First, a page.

Tips For Parenting A Child With Special Needs


Spring 2024

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For many parents of children with special needs, the level of knowledge required in raising their child is not only higher, but so are the demands. Between learning about their child’s specific disability, to all the doctors’ appointments and extra care required, it can be difficult to even know where to begin. 

Self-Reflection to Eliminate Prejudice 

As we often hear however, one of the best places to start is with ourselves. Self-reflection is both the hardest and easiest thing for a person to do here. But making sure to be inclusive and embrace your child free of prejudice is key to their success and yours. Make sure you do your research and try your best to expel any preconceived notions that you may have towards your child’s disability. Ensuring that you are your child’s safe space will help them thrive, and will also help you understand their needs better. 

Listen to Your Child’s Needs

This then extends to listening to what your child needs in terms of their care. Yes, it is important to research your child’s disability beyond the medical experts, there are a lot of fantastic books and online resources available as well. However, how your child experiences these different tips and methodologies is very individual. 

Check in with your child every so often to make sure that the support system that they have set up right now is operating effectively for them. If your child is telling you that something isn’t working, listen to them. Insisting on them continuing to see a care professional that they don’t like, or using an accommodation aid that isn’t working for them, will only prove to isolate your child from you. 

Clear, Open Communication

Like all relationships, parenting a child with special needs requires clear and open communication. For many, though not all children with disabilities, it can be hard to pick up on social cues or understand subtleties in speech. Clearly communicating about their care with them so they understand what is going on is important. This also includes talking about any plans involving your child in a way that they will fully understand, or explaining situations that they may have found themselves in in a clear way free of judgment. 

Clear communication also not only means between you and your child, but also between yourself and any other guardian or caregiver your child may have. Consistency is key and so make sure that everyone is on the same page regarding your child’s care.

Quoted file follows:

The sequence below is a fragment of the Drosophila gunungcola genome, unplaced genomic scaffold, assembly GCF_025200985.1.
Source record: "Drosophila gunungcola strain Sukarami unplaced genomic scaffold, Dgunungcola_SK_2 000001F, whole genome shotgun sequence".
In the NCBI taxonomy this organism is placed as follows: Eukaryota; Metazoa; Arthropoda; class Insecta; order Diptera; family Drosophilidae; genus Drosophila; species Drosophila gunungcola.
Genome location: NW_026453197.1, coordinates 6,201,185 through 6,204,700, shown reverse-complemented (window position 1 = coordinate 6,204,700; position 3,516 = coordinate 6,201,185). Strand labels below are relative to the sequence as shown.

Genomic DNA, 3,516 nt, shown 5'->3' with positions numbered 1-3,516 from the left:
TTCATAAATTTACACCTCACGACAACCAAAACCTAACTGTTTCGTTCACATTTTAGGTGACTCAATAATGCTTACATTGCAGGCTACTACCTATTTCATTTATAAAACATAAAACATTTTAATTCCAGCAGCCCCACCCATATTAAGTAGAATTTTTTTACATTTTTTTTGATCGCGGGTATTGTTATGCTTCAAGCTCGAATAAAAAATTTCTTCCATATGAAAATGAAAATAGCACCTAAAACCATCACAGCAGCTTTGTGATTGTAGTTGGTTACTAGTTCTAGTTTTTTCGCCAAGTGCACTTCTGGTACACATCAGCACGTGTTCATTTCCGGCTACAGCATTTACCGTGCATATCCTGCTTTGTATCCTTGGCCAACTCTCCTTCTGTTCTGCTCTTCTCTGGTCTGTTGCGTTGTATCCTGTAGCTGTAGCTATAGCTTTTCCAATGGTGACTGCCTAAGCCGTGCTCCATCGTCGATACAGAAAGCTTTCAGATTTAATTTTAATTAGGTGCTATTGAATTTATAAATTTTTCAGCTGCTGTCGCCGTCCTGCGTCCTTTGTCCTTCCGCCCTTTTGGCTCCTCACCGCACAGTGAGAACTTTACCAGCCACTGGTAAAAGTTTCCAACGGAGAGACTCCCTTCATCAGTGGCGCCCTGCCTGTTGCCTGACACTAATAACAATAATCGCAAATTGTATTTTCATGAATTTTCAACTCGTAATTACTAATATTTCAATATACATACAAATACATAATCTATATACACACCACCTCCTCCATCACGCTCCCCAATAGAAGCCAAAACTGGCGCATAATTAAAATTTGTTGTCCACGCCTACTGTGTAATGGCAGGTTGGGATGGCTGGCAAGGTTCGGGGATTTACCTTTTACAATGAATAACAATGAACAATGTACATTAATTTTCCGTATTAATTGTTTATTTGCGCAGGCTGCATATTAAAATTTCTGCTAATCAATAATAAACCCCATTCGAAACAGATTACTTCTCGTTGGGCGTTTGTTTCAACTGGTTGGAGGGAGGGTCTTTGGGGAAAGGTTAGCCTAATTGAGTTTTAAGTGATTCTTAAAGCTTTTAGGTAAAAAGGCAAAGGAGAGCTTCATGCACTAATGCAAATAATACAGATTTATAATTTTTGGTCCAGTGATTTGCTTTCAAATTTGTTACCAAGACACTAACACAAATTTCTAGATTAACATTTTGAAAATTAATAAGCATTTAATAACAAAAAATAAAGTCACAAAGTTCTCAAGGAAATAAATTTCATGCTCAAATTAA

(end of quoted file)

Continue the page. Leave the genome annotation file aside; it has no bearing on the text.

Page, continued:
Take Care of Yourself Too

Keep in mind that this also means communicating if you yourself are struggling. Caregiver burnout is a real thing and happens to many if not most parents raising a child with special needs. According to The Cleveland Clinic, “Caregiver burnout is a state of physical, emotional and mental exhaustion that happens while you’re taking care of someone else. Stressed caregivers may experience fatigue, anxiety and depression.” You have so much going on, it can be hard to also think about taking care of yourself. But, reaching out when you need help is important in ensuring that you can be at your best for your child. This is also why building a community of support around you is so important. You can get the breaks that you need too. 

Use Available Resources 

Finally, there are many aids and resources available for children with special needs, take advantage of them! Raising a child with special needs is hard. Even though it may often feel like it, you are not an island and so having people around you to help will ensure that your child thrives, in addition to your child not relying solely on you. Building a community is important to prevent feelings of isolation for both you and your child. Allow yourself to ask for help when you need it. From school programs to recreational activities to support groups for both kids and parents, keep yourself and your child involved in your community. 

Lauren Schwartz | Staff Writer

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